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About Mario Pavone

Adventurous jazz bassist and composer Mario Pavone became increasingly active in New York jazz for several decades starting in the 1970s. Pavone is perhaps best known for his tenure as bassist in the Thomas Chapin Trio, and a frequent collaborator of Anthony Braxton's, as well as for his own dates as a leader. Pavone got a relatively late start playing the bass, picking up the instrument in the early '60s at the age of 24. He took lessons from Bertram Turetzky and, after getting his engineering degree from the University of Connecticut, began playing professionally in 1965. In 1967, Pavone attended the funeral of John Coltrane and decided to give up engineering for music permanently, playing with pianist Paul Bley that year and into 1968.

On the New York loft scene, Pavone made music with trumpeter Bill Dixon (with whom he has often performed in the decades since), Archie Shepp and more. He started his own label, Alarca, in the '70s and led three dates for it over the next decade. In the late '70s, he found an array of collaborating and innovative musicians based out of Connecticut, including Ray Anderson, percussionist Pheeroan akLaff, drummer Gerry Hemingway, pianist Anthony Davis, bassist Mark Helias, trumpeter Wadada Leo Smith and many more. Pavone and many of these musicians co-founded the Creative Musicians' Improviser's Forum, a sort of Connecticut version of Chicago's AACM. The '80s found Pavone recording frequently with Dixon for the Soul Note label, and from here he stepped into his crucial role in the Thomas Chapin Trio.

Saxophonist and flutist Chapin went on to lead many albums, with Pavone and drummer Michael Sarin as the rhythm section on all of Chapin's Knitting Factory releases. In addition to Pavone's own Alarca dates, he led two for the New World label in the early '90s which included Chapin, Marty Ehrlich, Joshua Redman and Peter Madsen, among others. They were 1991's Toulon Days, and 1993's Song for (Septet), which was a critic's pick that was later named NAIRD's Jazz Record of the Year. Pavone also recorded with Anthony Braxton for the Music & Arts and Knitting Factory labels during this time. Beginning in the late '90s, Pavone began recording as a leader for Knitting Factory. The first release, Dancer's Tales (1997), was as a sextet (one less than his last two albums), which again included Chapin (who, unfortunately, died in early 1998). Remembering Thomas was Pavone's next album, this time featuring a tight trio of himself, Madsen, and drummer Matt Wilson.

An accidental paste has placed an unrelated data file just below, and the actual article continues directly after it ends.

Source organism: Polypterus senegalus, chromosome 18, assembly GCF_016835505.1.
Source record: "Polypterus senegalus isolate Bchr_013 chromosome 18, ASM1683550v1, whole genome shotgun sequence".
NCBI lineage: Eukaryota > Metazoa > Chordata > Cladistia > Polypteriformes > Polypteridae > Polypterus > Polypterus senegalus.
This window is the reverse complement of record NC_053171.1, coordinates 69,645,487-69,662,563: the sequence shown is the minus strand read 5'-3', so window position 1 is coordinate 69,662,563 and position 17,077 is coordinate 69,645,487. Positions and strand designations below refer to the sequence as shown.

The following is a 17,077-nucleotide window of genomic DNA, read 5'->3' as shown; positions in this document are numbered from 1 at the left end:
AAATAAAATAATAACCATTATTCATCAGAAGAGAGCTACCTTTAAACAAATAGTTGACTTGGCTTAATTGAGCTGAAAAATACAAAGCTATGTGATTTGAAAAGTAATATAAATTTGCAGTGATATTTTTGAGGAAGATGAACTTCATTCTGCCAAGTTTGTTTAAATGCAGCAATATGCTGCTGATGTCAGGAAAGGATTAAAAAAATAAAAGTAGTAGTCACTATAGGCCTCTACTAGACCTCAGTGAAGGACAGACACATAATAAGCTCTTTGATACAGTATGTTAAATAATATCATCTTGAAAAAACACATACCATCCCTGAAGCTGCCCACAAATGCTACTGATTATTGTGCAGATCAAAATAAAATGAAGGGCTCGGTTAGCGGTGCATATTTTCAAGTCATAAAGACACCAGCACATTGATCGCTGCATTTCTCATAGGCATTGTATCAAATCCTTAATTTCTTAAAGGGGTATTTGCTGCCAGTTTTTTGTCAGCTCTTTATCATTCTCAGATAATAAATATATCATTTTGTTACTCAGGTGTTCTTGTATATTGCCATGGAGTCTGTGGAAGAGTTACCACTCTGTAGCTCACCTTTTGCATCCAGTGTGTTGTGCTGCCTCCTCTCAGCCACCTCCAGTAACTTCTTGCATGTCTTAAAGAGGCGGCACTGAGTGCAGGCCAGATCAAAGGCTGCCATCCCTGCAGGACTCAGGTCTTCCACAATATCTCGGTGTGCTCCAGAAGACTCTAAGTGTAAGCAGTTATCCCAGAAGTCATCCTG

Pavone's next collaborative partner was guitarist Michael Musillami. They released a series of albums together on Playscape beginning with 2000's Op-Ed, followed by Motion Poetry in 2001 and Pivot in 2002. Between and after those last two recordings, Pavone cut a series of quintet and quartet offerings for the label that included trumpeter Steven Bernstein, saxophonist Tony Malaby, and pianist Peter Madsen (drummers shifted on every release and included Gerald Cleaver). In 2006, the lineup shifted somewhat for Deez to Blues: Madsen and Bernstein remained but violinist Charles Burnham and Howard Johnson on tuba and reeds, with Michael Sarin on drums. 2008 saw Pavone and Bley reunite for the first time in 35 years on Trio Arc -- with Wilson on drums -- and also marked the 40th anniversary of the bassist's first appearance with the pianist on Canada. The following year, Ancestors marked the debut of the Mario Pavone Double Tenor Quintet with Malaby and Jimmy Greene on saxophones. Madsen played piano and Cleaver held down the drum chair. That group expanded to a sextet on the following year's Arc Suite T/Pi T/Po with Dave Ballou on trumpet and cornet (Bernstein guested on slide trumpet on a single track). Pavone spent two years touring with various ensembles as a leader and as a sideman. In 2013, he issued the live debut of his Arc Trio with Cleaver and pianist Craig Taborn.

For 2014's Street Songs, the bassist employed his first quintet with two bassists -- the other one was Carl Testa. Recorded at Firehouse 12 Recording Studio in New Haven, Connecticut, the album was inspired by Pavone's early memories of "stoop music" heard growing up in the multicultural melting pot of Waterbury, Connecticut. In wanting to pay tribute to the street music that influenced him early on, he also enlisted Adam Matlock on accordion -- another first. After nine straight recordings for Playscape, the bassist issued his next two albums for Clean Feed: Blue Dialect debuted his Dialect Trio with Tyshawn Sorey and Matt Mitchell (2014), and 2015's Vertical year saw Malaby, Sarin, and Ballou return, along with clarinetist Oscar Noriega and trombonist Peter McEachern. Pavone again spent time touring with each of these bands and in 2017 returned to Playscape with his Dialect Trio for the album Chrome. ~ Joslyn Layne


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